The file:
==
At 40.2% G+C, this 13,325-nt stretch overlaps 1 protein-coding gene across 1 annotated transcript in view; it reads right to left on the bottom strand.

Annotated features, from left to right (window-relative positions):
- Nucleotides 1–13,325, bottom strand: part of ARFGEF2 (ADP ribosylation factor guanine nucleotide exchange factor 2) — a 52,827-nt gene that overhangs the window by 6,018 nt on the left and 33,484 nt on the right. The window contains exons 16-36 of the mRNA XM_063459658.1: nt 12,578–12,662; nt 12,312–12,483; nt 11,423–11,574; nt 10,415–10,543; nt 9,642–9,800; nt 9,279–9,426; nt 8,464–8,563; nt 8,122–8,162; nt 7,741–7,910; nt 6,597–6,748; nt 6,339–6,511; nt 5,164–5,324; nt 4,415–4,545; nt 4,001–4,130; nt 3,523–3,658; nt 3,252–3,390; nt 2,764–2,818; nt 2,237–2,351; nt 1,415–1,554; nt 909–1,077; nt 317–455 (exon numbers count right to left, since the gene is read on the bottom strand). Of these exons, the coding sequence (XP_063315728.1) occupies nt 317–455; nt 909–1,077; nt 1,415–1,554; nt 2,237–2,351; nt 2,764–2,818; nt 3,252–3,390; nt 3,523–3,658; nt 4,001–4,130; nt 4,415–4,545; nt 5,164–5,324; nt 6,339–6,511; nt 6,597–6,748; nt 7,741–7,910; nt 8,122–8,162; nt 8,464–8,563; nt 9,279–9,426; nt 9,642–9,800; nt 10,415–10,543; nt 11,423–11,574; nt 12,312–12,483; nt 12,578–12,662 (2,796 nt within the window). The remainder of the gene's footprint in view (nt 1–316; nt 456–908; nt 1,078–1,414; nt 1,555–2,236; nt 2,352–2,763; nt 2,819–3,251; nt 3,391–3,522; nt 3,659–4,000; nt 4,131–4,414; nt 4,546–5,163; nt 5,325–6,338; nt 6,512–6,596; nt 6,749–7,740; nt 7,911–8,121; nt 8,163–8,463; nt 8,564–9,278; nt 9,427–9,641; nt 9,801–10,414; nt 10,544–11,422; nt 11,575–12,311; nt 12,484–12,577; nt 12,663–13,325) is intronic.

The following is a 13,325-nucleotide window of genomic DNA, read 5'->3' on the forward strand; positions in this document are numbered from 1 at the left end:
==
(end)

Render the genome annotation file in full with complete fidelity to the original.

At 40.2% G+C, this 13,325-nt stretch overlaps 1 protein-coding gene across 1 annotated transcript in view; it reads right to left on the bottom strand.

Annotated features, from left to right (window-relative positions):
- Nucleotides 1–13,325, bottom strand: part of ARFGEF2 (ADP ribosylation factor guanine nucleotide exchange factor 2) — a 52,827-nt gene that overhangs the window by 6,018 nt on the left and 33,484 nt on the right. The window contains exons 16-36 of the mRNA XM_063459658.1: nt 12,578–12,662; nt 12,312–12,483; nt 11,423–11,574; nt 10,415–10,543; nt 9,642–9,800; nt 9,279–9,426; nt 8,464–8,563; nt 8,122–8,162; nt 7,741–7,910; nt 6,597–6,748; nt 6,339–6,511; nt 5,164–5,324; nt 4,415–4,545; nt 4,001–4,130; nt 3,523–3,658; nt 3,252–3,390; nt 2,764–2,818; nt 2,237–2,351; nt 1,415–1,554; nt 909–1,077; nt 317–455 (exon numbers count right to left, since the gene is read on the bottom strand). Of these exons, the coding sequence (XP_063315728.1) occupies nt 317–455; nt 909–1,077; nt 1,415–1,554; nt 2,237–2,351; nt 2,764–2,818; nt 3,252–3,390; nt 3,523–3,658; nt 4,001–4,130; nt 4,415–4,545; nt 5,164–5,324; nt 6,339–6,511; nt 6,597–6,748; nt 7,741–7,910; nt 8,122–8,162; nt 8,464–8,563; nt 9,279–9,426; nt 9,642–9,800; nt 10,415–10,543; nt 11,423–11,574; nt 12,312–12,483; nt 12,578–12,662 (2,796 nt within the window). The remainder of the gene's footprint in view (nt 1–316; nt 456–908; nt 1,078–1,414; nt 1,555–2,236; nt 2,352–2,763; nt 2,819–3,251; nt 3,391–3,522; nt 3,659–4,000; nt 4,131–4,414; nt 4,546–5,163; nt 5,325–6,338; nt 6,512–6,596; nt 6,749–7,740; nt 7,911–8,121; nt 8,163–8,463; nt 8,564–9,278; nt 9,427–9,641; nt 9,801–10,414; nt 10,544–11,422; nt 11,575–12,311; nt 12,484–12,577; nt 12,663–13,325) is intronic.

The following is a 13,325-nucleotide window of genomic DNA, read 5'->3' on the forward strand; positions in this document are numbered from 1 at the left end: